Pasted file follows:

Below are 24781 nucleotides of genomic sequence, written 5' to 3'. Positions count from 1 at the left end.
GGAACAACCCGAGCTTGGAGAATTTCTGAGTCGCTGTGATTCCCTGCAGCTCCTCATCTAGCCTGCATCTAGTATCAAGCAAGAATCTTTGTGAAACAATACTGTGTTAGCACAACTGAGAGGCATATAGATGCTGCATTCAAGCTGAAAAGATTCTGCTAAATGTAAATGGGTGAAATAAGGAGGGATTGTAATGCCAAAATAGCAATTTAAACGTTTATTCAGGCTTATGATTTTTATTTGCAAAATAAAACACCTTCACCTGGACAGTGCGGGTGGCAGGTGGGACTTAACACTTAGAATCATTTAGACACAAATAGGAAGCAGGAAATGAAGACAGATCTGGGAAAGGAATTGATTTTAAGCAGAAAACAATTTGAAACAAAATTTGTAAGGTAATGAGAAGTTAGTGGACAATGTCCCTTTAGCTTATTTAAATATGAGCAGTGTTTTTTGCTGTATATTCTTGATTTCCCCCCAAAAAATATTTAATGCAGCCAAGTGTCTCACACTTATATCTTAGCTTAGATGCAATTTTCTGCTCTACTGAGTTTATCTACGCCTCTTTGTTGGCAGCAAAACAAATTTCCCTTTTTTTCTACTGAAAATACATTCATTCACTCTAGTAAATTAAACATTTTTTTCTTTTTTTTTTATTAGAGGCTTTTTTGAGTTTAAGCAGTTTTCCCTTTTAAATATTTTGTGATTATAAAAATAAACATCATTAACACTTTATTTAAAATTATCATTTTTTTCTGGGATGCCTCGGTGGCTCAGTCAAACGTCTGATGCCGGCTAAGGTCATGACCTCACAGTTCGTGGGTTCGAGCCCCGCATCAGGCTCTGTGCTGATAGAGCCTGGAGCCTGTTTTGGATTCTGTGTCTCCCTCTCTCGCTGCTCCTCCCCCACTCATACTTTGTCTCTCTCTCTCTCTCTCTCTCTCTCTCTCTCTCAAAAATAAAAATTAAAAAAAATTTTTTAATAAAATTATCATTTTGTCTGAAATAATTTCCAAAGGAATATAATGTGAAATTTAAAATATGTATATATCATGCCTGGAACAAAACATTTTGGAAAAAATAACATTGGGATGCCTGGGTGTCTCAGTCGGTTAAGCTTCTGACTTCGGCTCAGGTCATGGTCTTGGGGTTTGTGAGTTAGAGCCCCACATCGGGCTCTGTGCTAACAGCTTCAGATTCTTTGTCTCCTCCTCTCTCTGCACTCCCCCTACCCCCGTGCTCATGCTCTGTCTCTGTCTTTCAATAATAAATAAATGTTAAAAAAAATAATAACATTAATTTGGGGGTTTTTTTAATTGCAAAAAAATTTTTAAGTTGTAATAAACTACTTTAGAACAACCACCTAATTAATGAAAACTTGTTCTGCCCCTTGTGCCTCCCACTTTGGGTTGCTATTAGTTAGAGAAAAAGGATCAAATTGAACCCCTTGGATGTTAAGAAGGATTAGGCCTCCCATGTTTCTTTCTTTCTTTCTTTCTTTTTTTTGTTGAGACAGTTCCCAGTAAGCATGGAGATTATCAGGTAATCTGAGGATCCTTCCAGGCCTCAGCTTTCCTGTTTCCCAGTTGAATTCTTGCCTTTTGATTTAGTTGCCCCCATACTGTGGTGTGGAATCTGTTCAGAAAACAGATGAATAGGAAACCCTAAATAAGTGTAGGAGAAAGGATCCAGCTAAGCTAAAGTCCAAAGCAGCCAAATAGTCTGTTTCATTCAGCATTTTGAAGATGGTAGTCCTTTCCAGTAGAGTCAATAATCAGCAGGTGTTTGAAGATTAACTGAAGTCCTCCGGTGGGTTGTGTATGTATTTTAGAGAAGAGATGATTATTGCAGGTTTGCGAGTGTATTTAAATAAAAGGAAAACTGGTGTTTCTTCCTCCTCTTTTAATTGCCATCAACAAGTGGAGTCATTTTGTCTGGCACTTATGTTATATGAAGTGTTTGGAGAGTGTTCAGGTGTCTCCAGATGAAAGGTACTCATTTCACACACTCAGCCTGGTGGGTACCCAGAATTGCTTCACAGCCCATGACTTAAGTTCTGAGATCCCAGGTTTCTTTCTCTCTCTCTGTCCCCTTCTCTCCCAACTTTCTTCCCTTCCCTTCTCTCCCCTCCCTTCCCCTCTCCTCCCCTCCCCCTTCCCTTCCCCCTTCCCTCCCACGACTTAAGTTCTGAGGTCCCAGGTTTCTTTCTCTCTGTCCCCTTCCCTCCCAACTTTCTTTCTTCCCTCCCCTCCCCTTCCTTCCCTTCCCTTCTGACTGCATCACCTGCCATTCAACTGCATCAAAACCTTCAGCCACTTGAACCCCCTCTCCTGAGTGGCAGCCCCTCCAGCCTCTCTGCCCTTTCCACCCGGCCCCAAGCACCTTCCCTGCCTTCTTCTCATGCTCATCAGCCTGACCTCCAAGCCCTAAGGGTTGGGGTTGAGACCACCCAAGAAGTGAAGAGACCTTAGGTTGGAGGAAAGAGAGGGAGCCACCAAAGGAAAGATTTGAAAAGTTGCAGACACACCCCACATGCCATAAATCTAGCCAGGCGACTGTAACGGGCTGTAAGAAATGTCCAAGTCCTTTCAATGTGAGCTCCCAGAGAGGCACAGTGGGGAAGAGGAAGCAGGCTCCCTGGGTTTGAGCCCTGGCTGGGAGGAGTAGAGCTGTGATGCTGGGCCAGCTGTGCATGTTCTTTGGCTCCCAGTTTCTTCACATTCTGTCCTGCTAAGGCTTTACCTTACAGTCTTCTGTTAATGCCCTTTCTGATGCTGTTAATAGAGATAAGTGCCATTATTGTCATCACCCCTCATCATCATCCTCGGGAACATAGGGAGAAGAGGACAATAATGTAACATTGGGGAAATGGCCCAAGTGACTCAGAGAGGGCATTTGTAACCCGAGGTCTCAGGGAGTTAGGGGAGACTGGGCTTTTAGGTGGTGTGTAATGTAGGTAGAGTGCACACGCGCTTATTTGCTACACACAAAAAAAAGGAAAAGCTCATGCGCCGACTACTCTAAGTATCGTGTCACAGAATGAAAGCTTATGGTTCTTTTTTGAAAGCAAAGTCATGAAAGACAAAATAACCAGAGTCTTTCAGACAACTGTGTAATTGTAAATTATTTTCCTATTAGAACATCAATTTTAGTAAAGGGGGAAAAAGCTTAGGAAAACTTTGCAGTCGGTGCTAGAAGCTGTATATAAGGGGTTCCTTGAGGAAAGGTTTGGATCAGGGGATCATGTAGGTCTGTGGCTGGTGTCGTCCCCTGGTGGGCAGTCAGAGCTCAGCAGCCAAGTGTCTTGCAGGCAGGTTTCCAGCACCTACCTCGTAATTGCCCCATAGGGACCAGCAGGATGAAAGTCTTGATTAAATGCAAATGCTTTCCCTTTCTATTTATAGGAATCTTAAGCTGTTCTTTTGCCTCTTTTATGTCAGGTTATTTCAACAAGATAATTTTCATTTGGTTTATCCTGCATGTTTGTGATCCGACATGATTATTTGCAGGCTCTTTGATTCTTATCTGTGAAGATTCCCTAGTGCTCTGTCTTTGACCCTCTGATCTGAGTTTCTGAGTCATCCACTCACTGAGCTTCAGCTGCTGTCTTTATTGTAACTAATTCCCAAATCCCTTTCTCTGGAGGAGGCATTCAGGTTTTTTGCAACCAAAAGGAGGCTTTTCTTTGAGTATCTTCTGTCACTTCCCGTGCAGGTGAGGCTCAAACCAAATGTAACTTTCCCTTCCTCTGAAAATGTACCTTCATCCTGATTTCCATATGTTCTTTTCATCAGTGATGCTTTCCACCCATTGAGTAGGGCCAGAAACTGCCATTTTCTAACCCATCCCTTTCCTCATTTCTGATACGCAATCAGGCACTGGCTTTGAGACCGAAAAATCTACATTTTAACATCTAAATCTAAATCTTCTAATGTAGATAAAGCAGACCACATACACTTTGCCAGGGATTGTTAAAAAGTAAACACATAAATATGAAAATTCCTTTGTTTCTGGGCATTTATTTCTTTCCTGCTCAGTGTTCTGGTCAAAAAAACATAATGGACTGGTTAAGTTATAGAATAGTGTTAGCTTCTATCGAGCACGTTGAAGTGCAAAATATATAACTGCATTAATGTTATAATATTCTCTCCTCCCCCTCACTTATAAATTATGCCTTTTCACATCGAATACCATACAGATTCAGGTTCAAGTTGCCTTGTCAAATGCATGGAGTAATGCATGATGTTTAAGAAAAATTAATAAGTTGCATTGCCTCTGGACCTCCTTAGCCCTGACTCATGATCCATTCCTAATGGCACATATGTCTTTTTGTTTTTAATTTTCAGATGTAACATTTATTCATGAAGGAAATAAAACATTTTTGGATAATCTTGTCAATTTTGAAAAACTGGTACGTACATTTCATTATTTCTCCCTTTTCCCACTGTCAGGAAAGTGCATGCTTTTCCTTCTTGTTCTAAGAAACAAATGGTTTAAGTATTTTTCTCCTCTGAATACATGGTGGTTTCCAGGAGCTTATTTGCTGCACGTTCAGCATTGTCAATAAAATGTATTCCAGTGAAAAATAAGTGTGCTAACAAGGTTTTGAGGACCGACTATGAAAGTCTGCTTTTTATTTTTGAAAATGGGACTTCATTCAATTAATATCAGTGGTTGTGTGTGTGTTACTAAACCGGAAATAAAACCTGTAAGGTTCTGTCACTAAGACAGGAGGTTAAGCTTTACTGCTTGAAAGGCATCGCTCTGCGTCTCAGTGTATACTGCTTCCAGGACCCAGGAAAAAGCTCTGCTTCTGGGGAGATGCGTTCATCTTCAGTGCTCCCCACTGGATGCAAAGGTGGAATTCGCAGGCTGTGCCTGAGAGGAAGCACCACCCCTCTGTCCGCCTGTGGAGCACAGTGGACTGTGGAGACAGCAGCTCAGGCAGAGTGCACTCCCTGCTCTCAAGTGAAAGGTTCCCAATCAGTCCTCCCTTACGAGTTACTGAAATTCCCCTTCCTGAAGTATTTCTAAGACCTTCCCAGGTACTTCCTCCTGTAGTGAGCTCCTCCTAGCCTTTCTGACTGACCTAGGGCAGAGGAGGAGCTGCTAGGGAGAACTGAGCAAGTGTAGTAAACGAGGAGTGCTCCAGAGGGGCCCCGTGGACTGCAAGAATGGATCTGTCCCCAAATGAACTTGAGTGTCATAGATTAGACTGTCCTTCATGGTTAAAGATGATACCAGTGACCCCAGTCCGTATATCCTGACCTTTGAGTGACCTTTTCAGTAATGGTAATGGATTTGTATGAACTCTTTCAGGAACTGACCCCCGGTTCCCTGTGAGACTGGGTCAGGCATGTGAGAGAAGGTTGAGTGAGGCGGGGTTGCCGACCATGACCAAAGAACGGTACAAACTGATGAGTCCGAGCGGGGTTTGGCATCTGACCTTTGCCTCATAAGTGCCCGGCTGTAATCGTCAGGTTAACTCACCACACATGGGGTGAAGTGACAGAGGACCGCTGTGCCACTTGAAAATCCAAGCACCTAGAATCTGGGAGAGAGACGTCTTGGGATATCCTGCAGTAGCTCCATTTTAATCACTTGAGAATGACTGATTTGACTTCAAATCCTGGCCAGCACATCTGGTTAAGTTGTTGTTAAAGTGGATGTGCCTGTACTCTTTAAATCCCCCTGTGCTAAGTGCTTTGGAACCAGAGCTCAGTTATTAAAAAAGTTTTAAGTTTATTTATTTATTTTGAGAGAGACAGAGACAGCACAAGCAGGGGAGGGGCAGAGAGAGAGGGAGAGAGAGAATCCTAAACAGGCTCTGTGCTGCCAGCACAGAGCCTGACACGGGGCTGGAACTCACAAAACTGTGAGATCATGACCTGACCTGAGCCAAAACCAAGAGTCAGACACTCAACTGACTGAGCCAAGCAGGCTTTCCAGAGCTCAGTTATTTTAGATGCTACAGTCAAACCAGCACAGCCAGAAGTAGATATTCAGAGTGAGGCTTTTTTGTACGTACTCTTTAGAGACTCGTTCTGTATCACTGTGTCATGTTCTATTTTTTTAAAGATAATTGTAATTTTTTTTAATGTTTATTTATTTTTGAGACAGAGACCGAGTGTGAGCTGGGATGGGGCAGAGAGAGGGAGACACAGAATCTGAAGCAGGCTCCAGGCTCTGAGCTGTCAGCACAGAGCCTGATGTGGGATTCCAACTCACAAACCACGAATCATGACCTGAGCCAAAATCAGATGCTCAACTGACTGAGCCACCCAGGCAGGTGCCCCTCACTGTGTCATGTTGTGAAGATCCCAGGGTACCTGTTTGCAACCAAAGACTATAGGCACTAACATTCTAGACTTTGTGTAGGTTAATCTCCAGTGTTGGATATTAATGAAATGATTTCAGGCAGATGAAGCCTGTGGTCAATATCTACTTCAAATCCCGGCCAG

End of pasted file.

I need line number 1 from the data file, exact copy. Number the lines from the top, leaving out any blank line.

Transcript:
Below are 24781 nucleotides of genomic sequence, written 5' to 3'. Positions count from 1 at the left end.